Black pepper is more than just a kitchen staple. It has been deemed the “king of spices” and used in ancient Ayurvedic medicine for thousands of years due to its high concentration of potent, beneficial plant compounds.
Black pepper, and its alkaloid component piperine, have associations with many health benefits, including anti-inflammatory effects and potential cancer-fighting properties.
Adding hot peppers, hot sauces and hot powders to food continues to protect us from food poisoning even though we now refrigerate food. To maximise these health benefits, eating the hottest pepper would magnify these effects.
High in antioxidants
Piperine, the plant compound in black pepper, has strong antioxidant properties.
The body creates free radicals, unstable molecules that can damage cells, both naturally and in response to environmental stresses. Excess free radical damage can lead to serious health problems, including inflammatory diseases, heart disease, and certain cancers.
Research has shown that diets high in antioxidants could lessen free radical damage.
Has anti-inflammatory properties
Chronic inflammation may be an underlying factor in many conditions, such as arthritis, heart disease, diabetes, and cancer.
Many laboratory studies suggest that piperine — the main active compound in black pepper — may effectively fight inflammation.For example, in studies in rats with arthritis, treatment with piperine resulted in less joint swelling and fewer blood markers of inflammation. In mouse studies, piperine suppressed inflammation in the airways caused by asthma and seasonal allergies.
However, the anti-inflammatory effects of black pepper and piperine have not yet been studied extensively in people.
We know that the piperine compound also helps with absorbing nutrients like iron and beta-carotene. It’s especially powerful when combined with turmeric because it helps your body absorb that spice’s curcumin compound which also has antioxidant and anti-inflammatory properties.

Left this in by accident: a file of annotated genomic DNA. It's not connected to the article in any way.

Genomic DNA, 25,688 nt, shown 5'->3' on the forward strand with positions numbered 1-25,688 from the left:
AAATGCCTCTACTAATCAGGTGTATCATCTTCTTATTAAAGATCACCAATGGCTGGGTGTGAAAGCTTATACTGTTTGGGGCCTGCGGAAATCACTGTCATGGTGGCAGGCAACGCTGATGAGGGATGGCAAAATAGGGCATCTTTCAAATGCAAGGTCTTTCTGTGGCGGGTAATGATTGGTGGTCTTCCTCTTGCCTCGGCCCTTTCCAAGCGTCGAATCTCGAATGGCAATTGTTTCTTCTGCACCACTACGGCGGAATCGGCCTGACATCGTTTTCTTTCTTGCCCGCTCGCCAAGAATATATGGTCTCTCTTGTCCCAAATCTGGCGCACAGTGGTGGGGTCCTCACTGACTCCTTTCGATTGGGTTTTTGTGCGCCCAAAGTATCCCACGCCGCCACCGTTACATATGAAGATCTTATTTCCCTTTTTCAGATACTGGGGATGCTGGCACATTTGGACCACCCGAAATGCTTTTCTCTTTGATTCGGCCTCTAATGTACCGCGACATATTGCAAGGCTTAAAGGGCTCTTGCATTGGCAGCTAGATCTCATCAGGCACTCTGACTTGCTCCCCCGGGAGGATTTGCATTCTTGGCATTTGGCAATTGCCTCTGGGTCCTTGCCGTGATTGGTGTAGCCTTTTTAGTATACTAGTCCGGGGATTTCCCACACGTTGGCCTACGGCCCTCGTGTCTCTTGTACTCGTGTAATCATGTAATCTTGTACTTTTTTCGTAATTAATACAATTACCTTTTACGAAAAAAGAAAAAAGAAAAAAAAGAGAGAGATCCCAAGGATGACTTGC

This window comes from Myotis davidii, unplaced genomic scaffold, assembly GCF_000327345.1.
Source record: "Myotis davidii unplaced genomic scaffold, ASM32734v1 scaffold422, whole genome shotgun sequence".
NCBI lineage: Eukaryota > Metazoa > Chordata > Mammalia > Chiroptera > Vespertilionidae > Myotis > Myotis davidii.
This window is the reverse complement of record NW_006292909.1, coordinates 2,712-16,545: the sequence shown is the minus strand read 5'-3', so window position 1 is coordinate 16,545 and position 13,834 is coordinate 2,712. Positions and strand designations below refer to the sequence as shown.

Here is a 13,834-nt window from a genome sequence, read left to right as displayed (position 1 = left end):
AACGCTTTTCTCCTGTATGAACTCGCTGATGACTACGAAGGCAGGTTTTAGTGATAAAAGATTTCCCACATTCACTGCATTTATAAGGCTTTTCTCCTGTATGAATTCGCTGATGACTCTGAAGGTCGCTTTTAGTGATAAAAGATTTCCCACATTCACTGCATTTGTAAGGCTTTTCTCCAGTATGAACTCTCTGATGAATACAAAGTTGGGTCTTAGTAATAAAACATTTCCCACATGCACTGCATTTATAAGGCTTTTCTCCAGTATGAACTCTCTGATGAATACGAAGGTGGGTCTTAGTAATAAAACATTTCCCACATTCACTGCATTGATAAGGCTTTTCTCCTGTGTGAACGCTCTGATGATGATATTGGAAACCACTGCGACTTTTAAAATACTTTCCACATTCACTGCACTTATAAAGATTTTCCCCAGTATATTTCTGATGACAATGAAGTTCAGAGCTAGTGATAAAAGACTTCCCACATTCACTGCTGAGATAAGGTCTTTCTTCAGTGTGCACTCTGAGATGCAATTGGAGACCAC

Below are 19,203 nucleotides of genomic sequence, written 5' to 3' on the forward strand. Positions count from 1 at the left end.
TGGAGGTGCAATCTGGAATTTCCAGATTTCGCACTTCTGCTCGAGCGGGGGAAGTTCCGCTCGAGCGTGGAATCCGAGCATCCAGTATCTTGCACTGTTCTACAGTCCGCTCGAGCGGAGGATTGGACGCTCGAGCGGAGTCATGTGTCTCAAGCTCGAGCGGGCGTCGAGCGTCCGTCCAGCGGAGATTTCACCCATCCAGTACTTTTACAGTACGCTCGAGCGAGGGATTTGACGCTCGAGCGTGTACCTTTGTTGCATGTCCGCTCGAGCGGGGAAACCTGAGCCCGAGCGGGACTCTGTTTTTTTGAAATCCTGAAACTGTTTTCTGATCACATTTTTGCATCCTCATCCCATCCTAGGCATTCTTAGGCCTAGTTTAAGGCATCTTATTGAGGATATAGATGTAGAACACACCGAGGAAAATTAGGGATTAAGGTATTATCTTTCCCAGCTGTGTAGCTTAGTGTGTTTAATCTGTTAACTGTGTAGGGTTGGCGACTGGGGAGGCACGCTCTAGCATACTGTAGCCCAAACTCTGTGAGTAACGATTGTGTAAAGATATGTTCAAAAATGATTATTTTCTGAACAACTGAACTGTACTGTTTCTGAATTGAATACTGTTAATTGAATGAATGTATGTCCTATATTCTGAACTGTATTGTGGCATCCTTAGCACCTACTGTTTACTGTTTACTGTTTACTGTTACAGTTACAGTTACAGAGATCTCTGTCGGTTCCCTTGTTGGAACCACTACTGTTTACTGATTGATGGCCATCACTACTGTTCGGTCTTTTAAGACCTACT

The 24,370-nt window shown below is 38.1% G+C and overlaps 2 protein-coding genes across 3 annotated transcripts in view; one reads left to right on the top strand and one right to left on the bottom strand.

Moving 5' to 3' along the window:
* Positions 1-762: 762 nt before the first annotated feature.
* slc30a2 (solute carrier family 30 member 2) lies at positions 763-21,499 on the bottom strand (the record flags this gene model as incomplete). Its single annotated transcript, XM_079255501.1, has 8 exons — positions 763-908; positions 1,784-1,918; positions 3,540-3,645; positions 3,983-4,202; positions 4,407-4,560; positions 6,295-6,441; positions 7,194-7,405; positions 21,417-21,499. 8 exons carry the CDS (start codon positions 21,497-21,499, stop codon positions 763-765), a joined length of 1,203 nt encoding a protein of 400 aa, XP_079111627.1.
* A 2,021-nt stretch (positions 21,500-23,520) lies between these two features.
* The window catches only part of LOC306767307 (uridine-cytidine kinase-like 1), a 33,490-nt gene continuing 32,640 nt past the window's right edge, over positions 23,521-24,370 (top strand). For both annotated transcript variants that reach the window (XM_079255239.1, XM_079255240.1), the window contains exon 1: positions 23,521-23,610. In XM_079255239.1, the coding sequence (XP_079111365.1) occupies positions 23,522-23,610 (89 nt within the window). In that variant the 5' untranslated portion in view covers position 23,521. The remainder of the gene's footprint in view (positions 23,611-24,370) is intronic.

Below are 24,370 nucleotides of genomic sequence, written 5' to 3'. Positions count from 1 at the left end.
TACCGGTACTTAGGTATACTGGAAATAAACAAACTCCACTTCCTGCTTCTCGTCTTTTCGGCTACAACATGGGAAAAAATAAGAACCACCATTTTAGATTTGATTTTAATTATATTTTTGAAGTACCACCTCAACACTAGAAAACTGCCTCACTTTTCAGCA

A salt substitute
One of the biggest benefits of black pepper, though, is what it keeps you from eating. It’s a great salt substitute when you’re looking for something to spice up your meal.Too much salt in your diet can be bad for your heart, raising your blood pressure which increases your risk for heart disease, stroke and heart failure. You’re getting a great flavour for your foods while making it healthier by cutting out salt.
May benefit your brain
Piperine has been shown to improve brain function in animal studies.
In particular, it has demonstrated potential benefits for symptoms related to degenerative brain conditions like Alzheimer’s and Parkinson’s disease.
For example, a study in rats with Alzheimer’s disease found that piperine improved memory, as the distribution of piperine enabled the rats to repeatedly run a maze more efficiently than rats not given the compound.In another rodent study, piperine extract seemed to decrease the formation of amyloid plaques, which are dense clumps of damaging protein fragments in the brain that have been linked to Alzheimer’s disease.Yet, studies in humans are needed to confirm whether these effects are also seen outside animal studies.
Helping blood sugar control
A small 2013 study on humans on the effects of a supplement containing several bioactive food ingredients — including piperine — on insulin resistance found an improvement in insulin sensitivity. This means the hormone insulin was better able to regulate the uptake of glucose.
However, because the supplement contained multiple food ingredients, it is not clear if piperine alone would have produced the same results.
Increasing “good cholesterol”
Researchers conducted a study of piglets randomly assigned a diet supplemented with or without black pepper and noted changes during their growing and fattening periods.
They found the piglets that consumed a diet supplemented with black pepper experienced a significant increase in high-density lipoprotein — which people call the “good cholesterol” — compared to other piglets.
The researchers believe these results might warrant further studies to explore the potential beneficial effects on lipid metabolism in humans.
Improves Metabolism / Promotes Weight Loss
Spicy peppers rev up the metabolic rate by generating the thermogenic processes in our body that generate heat.
That process utilises energy, and thereby, burns additional calories. In addition, if hot peppers are consumed at breakfast, the appetite is suppressed the rest of the day which ultimately helps in weight loss.
It may even alter proteins in your body to combat fat accumulation.
Capsaicin also has been studied as a holistic method for weight loss. It will selectively destroy nerve fibres that send messages from the stomach to the brain.
However, consuming too much black pepper can lead to gastrointestinal side effects, so people need to be careful not to use too much.
How much black pepper you eat is, ultimately, up to you.
When using it as an additive to food, especially as a replacement for salt, you want it to meet your tastes. You just don’t want to overdo it. Besides the potential to upset your stomach, too much black pepper will also drastically affect the taste of what you’re eating.
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